In the Journals

HPV vaccine catch up may be cost-effective up to age 22 years

Show Citation

August 5, 2014

New data suggest that HPV vaccination catch-up programs may be warranted, but the cost-effectiveness of these programs past age 22 years is uncertain.

“The cost-effectiveness of vaccinating beyond this age becomes more uncertain as the upper vaccine age limit is influenced by several decisive factors, most notably, the level of vaccine protection among women with previous exposure to vaccine-targeted HPV types,” researchers from the University of Oslo, Norway, and the Harvard School of Public Health, wrote in the Journal of Infectious Diseases.

The researchers used epidemiologic data on HPV prevalence and the incidence of HPV-related conditions in Norway to calibrate an HPV transmission model. They projected the costs and the benefits when the upper vaccination age limit was modified to 20, 22, 24 or 26 years. They also evaluated the vaccine’s protection among women with prior HPV infections, cost, coverage and HPV immunity.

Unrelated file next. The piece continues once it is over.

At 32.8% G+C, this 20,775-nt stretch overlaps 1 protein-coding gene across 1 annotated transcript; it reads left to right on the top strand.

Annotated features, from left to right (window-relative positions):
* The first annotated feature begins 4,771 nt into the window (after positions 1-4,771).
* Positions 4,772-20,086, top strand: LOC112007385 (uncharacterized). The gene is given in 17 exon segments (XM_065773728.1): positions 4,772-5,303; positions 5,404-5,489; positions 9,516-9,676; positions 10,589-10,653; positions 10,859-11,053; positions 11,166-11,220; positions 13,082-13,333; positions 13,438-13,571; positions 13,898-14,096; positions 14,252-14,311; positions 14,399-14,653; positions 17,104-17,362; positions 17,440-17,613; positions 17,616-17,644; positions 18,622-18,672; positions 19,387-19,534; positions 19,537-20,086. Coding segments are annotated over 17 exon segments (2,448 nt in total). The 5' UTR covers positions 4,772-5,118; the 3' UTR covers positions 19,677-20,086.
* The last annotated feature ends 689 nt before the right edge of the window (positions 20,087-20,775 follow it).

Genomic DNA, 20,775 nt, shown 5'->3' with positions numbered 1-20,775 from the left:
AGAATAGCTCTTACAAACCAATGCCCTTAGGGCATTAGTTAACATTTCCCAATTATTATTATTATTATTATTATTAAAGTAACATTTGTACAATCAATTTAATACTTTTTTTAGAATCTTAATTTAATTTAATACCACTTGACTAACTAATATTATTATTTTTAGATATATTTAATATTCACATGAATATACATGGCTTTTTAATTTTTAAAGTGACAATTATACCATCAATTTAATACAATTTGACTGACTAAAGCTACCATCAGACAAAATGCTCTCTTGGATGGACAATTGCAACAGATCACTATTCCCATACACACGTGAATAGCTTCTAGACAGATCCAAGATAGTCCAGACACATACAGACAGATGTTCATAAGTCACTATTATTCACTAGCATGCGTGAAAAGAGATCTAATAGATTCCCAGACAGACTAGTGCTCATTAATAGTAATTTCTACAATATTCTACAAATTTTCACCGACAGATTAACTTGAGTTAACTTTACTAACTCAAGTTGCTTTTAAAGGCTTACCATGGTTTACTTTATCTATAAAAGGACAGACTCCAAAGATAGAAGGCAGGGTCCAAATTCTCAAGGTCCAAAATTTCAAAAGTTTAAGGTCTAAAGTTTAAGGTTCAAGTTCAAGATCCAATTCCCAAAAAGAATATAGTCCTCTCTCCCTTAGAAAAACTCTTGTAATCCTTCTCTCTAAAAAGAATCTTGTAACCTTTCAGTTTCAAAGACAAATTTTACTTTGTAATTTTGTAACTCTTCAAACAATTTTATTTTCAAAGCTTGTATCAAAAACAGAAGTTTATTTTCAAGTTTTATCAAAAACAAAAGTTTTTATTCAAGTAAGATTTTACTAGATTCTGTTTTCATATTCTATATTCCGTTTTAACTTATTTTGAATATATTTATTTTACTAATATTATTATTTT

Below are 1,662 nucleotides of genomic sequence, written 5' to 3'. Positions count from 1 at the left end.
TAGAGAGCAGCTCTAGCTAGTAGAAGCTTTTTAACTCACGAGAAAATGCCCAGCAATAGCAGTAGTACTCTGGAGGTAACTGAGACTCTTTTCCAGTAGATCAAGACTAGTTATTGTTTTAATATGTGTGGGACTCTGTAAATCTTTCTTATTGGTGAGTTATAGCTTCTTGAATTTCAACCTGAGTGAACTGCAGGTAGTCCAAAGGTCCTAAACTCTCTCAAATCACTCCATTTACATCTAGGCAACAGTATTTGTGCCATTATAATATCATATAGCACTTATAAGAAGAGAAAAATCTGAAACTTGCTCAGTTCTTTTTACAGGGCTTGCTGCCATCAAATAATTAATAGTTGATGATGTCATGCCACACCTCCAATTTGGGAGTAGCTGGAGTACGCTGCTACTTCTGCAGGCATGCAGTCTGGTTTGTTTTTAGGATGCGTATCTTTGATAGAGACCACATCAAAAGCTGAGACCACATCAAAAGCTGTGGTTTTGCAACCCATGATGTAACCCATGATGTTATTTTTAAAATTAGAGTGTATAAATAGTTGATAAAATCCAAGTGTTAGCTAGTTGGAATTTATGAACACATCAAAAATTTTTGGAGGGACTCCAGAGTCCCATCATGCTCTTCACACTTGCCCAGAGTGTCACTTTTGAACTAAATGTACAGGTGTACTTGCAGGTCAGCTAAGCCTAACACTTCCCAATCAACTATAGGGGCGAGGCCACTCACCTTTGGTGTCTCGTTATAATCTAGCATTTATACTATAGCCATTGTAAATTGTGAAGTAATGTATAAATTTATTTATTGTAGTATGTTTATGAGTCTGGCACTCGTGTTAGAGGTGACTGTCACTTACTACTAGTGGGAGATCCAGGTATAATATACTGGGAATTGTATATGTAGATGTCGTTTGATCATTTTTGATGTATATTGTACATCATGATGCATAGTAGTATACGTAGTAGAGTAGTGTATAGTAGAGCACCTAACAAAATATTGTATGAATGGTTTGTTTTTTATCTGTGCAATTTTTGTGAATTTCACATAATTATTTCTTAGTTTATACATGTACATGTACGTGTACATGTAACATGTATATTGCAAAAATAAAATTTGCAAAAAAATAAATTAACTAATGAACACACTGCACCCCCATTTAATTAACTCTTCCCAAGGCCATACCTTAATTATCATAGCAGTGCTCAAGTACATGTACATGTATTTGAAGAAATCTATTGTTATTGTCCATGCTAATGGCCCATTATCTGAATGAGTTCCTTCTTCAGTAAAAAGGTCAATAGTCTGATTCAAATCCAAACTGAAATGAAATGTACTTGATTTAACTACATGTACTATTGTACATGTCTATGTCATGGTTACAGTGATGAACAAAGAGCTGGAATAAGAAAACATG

They found that vaccination benefits decreased as the upper age limit increased. When looking at HPV-16/18 incidence among women previously exposed, and assuming the “lower” bound vaccine protection, girls aged 20 at the time of catch-up vaccination would experience a 22% higher reduction in HPV-16/18 incidence compared with routine vaccination at age 12. But girls aged 26 at time of catch-up vaccination would experience only a 4.2% higher reduction.

Looking at cost-effectiveness, they found that at a market price of $150 per dose, all catch-up programs yielded ratios of more than $83,000 per quality-adjusted life year (QALY) gained, which is the common benchmark for cost-effectiveness in Norway, according to the researchers. But when considering the benefits for all male and female HPV-related diseases, the cost-effectiveness of a 1-year catch-up program up to age 20 fell to $53,500 per QALY gained.

“Policies surrounding the implementation of a delayed temporary catch-up program are time-sensitive as initially vaccinated cohorts will soon reach the upper age limit of 26,” the researchers wrote. “Moreover, as we demonstrate in this analysis, the incremental benefit of vaccinating older women decreases with age. For countries assessing whether to implement a temporary catch-up program, the maximum value achieved by these decisions will only decrease as decisions are delayed.”

Disclosure: The researchers report no relevant financial disclosures.

itj+ Infographic

itj+ Perspective